11 million children with disabilities
Many children with disabilities face multiple challenges that begin with a lack of early detection and diagnosis of their conditions. Their difficulties only compound from there, with many being excluded from education and their communities. These widespread issues affect approximately 11 million children with disabilities in the region, who are particularly vulnerable to stigma and discrimination.
UNICEF has been working with countries in Europe and Central Asia to make schools inclusive and child-focused and remove barriers to learning and participation for disabled children. In the Western Balkans and Türkiye, UNICEF has participated in multi-sectoral platforms advocating for the transformation of the system of assessment and referral of children with disabilities, which is the first step in ensuring these children have access to a range of social services for themselves and their families.
The disparities in healthcare for children are vast. Although Europe and Central Asia region includes countries with the lowest number of infant and child deaths globally, some countries experience higher under-five mortality rates than the global average.
More than half of deaths among children under five in the region are due to preventable and treatable diseases. Two-thirds of new-born deaths could be prevented if and effective health interventions were provided during pregnancy, birth, and the first week of life.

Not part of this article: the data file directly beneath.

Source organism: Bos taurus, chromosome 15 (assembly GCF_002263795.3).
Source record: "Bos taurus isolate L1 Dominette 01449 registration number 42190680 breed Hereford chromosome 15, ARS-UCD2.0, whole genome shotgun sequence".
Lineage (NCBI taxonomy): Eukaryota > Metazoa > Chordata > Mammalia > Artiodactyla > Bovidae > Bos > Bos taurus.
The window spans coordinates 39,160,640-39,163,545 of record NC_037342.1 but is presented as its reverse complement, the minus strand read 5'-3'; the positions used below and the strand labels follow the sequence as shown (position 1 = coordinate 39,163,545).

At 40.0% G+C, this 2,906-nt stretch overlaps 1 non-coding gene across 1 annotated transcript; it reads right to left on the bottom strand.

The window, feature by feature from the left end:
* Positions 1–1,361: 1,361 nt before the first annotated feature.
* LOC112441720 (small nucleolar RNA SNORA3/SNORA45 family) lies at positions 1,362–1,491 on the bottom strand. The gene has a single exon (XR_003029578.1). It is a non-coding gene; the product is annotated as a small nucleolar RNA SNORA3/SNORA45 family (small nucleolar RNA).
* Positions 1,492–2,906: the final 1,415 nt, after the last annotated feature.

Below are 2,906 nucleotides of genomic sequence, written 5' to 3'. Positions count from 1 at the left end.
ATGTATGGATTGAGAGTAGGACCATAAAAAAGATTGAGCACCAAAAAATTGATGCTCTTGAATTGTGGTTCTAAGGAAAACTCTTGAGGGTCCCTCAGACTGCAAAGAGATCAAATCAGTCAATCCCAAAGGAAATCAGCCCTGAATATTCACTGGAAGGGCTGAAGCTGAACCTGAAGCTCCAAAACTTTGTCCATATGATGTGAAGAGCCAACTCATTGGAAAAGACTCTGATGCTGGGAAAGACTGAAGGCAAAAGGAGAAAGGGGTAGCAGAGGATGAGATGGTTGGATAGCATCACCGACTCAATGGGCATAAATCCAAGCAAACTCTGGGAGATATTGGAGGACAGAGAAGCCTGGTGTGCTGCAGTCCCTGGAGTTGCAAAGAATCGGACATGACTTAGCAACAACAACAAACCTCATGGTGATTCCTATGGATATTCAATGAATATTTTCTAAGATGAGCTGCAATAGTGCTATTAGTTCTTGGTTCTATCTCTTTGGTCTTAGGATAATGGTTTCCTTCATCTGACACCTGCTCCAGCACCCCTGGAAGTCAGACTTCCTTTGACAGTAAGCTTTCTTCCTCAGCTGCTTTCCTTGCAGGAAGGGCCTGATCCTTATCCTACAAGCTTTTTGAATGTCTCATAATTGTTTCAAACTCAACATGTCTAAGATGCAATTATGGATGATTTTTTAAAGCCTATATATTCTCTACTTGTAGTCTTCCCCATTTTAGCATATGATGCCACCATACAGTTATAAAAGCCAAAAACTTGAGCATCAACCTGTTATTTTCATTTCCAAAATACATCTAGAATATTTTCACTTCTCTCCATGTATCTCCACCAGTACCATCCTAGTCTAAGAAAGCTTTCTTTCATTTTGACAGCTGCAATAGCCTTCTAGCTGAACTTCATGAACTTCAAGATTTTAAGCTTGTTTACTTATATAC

With the support of UNICEF, several countries in the region have expanded the newborn and vaccination services provided at community health centers, and through home visiting programmes. These efforts have been key to increasing the rate of immunisation of children against the most common childhood diseases, one of the key steps toward reducing infant and child mortality.
4 out of 5 children in the region are breathing polluted air
Air pollution is one of the most significant environmental risks to children in the region. It is estimated that 83% of children in the region breathe polluted air (exposed to ambient air pollution). This can have serious and long-lasting consequences on health later in life and can lead to respiratory issues like asthma, bronchitis, pneumonia, cardiovascular disease, and other health issues.
Besides air pollution, climate change is becoming a severe threat in the region, with natural disasters such as floods and landslides becoming more frequent and intense and threatening children's safety and wellbeing. With rising temperatures, heat waves are becoming more common, affecting most of those already vulnerable due to poverty, poor health, or living in urban areas with high levels of air pollution.
Through the UPSHIFT programme, UNICEF has been working with local youth organizations in Europe and Central Asia to develop creative solutions to solve local environmental challenges. From vertical gardens in Kosovo* to planting robots in Uzbekistan, ideas have turned into reality, and young people into social entrepreneurs. The UPSHIFT programme also offers an opportunity for young people to develop their ‘green skills,’ their understanding of climate change and how to mitigate its negative impacts, as well as empower adolescents to advocate for change.
*all references to Kosovo shall be understood under UNSCR1244